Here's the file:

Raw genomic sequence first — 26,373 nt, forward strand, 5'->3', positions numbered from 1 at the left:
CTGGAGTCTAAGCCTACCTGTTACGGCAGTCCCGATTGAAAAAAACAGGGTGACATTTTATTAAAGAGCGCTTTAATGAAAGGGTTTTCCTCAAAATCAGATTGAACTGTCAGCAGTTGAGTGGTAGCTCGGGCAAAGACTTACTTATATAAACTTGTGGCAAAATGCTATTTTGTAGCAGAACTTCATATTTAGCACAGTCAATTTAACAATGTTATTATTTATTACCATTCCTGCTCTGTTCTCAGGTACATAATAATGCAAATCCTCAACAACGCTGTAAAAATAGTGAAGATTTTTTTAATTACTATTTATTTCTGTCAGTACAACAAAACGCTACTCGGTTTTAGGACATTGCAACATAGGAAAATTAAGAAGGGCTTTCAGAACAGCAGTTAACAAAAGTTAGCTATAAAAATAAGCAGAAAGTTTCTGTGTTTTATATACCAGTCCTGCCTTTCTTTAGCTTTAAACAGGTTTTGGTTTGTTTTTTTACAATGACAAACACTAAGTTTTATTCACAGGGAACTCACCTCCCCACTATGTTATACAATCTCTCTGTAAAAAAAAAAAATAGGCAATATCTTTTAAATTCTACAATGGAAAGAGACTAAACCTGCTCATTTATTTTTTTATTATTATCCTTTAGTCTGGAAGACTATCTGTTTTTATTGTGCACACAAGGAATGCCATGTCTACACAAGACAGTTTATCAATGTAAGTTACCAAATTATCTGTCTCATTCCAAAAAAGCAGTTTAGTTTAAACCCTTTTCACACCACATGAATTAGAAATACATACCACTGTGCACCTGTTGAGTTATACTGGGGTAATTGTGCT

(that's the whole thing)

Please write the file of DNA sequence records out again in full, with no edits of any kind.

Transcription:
Raw genomic sequence first — 26,373 nt, forward strand, 5'->3', positions numbered from 1 at the left:
CTGGAGTCTAAGCCTACCTGTTACGGCAGTCCCGATTGAAAAAAACAGGGTGACATTTTATTAAAGAGCGCTTTAATGAAAGGGTTTTCCTCAAAATCAGATTGAACTGTCAGCAGTTGAGTGGTAGCTCGGGCAAAGACTTACTTATATAAACTTGTGGCAAAATGCTATTTTGTAGCAGAACTTCATATTTAGCACAGTCAATTTAACAATGTTATTATTTATTACCATTCCTGCTCTGTTCTCAGGTACATAATAATGCAAATCCTCAACAACGCTGTAAAAATAGTGAAGATTTTTTTAATTACTATTTATTTCTGTCAGTACAACAAAACGCTACTCGGTTTTAGGACATTGCAACATAGGAAAATTAAGAAGGGCTTTCAGAACAGCAGTTAACAAAAGTTAGCTATAAAAATAAGCAGAAAGTTTCTGTGTTTTATATACCAGTCCTGCCTTTCTTTAGCTTTAAACAGGTTTTGGTTTGTTTTTTTACAATGACAAACACTAAGTTTTATTCACAGGGAACTCACCTCCCCACTATGTTATACAATCTCTCTGTAAAAAAAAAAAATAGGCAATATCTTTTAAATTCTACAATGGAAAGAGACTAAACCTGCTCATTTATTTTTTTATTATTATCCTTTAGTCTGGAAGACTATCTGTTTTTATTGTGCACACAAGGAATGCCATGTCTACACAAGACAGTTTATCAATGTAAGTTACCAAATTATCTGTCTCATTCCAAAAAAGCAGTTTAGTTTAAACCCTTTTCACACCACATGAATTAGAAATACATACCACTGTGCACCTGTTGAGTTATACTGGGGTAATTGTGCT